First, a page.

Microbial Life in the Trenches
Microbiologists have been making use of advances in ocean engineering to explore life in deep-sea trenches for decades, including for many years preceding man’s conquest of the Challenger Deep. This has fostered the development of an unusual branch of microbiology, referred to as high-pressure microbiology. Evidence for deep-trench microbes that grow best at elevated hydrostatic pressure was first obtained in the early 1950s, and isolates were obtained in pure cultures beginning in the early 1980s. Here I describe some of the history of deep-trench microbiology and the characteristics of microbial life in the trenches.
Document Type: Research Article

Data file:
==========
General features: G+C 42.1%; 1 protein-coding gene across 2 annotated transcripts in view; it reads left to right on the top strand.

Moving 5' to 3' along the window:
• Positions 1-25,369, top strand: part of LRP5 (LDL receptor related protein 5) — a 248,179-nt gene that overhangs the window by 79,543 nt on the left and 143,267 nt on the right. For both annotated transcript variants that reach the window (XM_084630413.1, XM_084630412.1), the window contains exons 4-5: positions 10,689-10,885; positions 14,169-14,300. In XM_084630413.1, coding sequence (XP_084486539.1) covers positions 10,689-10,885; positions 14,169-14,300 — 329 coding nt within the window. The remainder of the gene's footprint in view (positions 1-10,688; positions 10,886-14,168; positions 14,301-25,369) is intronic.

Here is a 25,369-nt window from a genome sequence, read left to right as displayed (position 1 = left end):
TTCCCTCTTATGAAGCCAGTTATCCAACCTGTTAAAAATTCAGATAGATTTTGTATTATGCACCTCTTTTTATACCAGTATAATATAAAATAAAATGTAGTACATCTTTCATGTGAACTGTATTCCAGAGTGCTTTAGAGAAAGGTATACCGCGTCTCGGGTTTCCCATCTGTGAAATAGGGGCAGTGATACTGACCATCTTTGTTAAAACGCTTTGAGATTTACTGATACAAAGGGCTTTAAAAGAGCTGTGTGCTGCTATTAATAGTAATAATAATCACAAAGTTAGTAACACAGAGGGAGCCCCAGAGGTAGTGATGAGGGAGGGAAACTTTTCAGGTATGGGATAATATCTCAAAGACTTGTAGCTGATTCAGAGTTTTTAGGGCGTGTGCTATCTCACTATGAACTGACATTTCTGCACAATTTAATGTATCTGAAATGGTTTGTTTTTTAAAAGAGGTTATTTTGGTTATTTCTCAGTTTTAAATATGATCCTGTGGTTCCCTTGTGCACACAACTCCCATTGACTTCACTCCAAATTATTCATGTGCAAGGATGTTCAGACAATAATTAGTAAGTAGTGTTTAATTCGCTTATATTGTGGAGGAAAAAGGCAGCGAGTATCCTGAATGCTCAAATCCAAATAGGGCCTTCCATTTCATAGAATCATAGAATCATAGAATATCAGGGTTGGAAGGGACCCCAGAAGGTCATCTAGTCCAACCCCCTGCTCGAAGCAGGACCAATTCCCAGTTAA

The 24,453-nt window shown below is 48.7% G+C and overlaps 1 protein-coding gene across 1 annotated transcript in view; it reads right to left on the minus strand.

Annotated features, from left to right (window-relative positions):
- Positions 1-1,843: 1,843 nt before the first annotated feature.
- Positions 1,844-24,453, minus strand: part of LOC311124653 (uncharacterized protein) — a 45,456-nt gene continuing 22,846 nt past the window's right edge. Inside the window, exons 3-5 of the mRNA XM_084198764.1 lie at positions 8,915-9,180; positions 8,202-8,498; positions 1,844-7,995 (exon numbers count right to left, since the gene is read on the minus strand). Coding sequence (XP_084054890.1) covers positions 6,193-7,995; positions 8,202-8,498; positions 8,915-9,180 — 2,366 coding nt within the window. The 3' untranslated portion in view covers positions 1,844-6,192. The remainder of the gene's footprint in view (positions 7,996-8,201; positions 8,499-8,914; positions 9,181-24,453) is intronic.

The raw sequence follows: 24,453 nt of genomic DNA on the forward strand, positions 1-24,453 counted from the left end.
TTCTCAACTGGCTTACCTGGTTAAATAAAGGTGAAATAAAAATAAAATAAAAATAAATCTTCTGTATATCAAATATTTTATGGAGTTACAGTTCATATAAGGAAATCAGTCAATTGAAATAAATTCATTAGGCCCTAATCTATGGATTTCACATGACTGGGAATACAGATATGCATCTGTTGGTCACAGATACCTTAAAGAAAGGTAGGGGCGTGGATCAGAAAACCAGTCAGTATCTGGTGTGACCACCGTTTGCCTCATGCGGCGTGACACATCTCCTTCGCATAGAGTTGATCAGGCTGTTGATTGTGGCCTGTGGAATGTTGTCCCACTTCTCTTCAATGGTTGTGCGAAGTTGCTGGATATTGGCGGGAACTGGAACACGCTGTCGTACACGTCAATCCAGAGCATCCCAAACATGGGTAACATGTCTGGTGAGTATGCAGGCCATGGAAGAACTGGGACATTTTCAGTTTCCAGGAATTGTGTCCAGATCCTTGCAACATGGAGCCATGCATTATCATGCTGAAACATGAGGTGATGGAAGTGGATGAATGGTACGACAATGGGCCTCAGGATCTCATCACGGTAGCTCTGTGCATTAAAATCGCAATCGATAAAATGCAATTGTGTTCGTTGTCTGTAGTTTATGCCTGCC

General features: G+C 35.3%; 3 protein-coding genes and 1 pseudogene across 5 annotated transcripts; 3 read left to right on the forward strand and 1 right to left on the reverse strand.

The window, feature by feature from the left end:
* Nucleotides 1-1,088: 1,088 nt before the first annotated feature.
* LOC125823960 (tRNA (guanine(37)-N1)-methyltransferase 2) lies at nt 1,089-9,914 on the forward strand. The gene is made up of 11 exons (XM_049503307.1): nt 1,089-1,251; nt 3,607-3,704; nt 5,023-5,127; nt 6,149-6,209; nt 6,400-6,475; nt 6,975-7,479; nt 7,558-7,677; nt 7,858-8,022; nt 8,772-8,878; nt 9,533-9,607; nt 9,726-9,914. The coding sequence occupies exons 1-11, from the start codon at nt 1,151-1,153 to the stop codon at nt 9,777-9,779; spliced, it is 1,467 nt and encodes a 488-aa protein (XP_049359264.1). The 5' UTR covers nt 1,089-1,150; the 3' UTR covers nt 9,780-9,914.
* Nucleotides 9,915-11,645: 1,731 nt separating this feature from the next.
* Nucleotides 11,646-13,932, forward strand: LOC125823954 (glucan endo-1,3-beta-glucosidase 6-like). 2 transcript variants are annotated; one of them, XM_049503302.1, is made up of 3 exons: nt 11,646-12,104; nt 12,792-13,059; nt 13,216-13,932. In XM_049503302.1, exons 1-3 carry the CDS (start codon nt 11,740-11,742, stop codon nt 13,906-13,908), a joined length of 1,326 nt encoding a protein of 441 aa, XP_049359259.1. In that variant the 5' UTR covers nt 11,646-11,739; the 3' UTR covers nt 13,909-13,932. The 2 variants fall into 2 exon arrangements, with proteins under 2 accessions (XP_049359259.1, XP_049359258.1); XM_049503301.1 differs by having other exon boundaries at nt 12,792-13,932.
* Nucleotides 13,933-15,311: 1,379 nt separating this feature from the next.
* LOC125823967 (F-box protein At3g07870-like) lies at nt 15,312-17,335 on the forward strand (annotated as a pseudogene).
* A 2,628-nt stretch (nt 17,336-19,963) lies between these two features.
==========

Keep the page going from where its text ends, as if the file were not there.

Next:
Publication date: 2009-12-01
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- The Marine Technology Society Journal is the flagship publication of the Marine Technology Society. It publishes the highest caliber, peer-reviewed papers on subjects of interest to the society: marine technology, ocean science, marine policy and education. The Journal is dedicated to publishing timely special issues on emerging ocean community concerns while also showcasing general interest and student-authored works.
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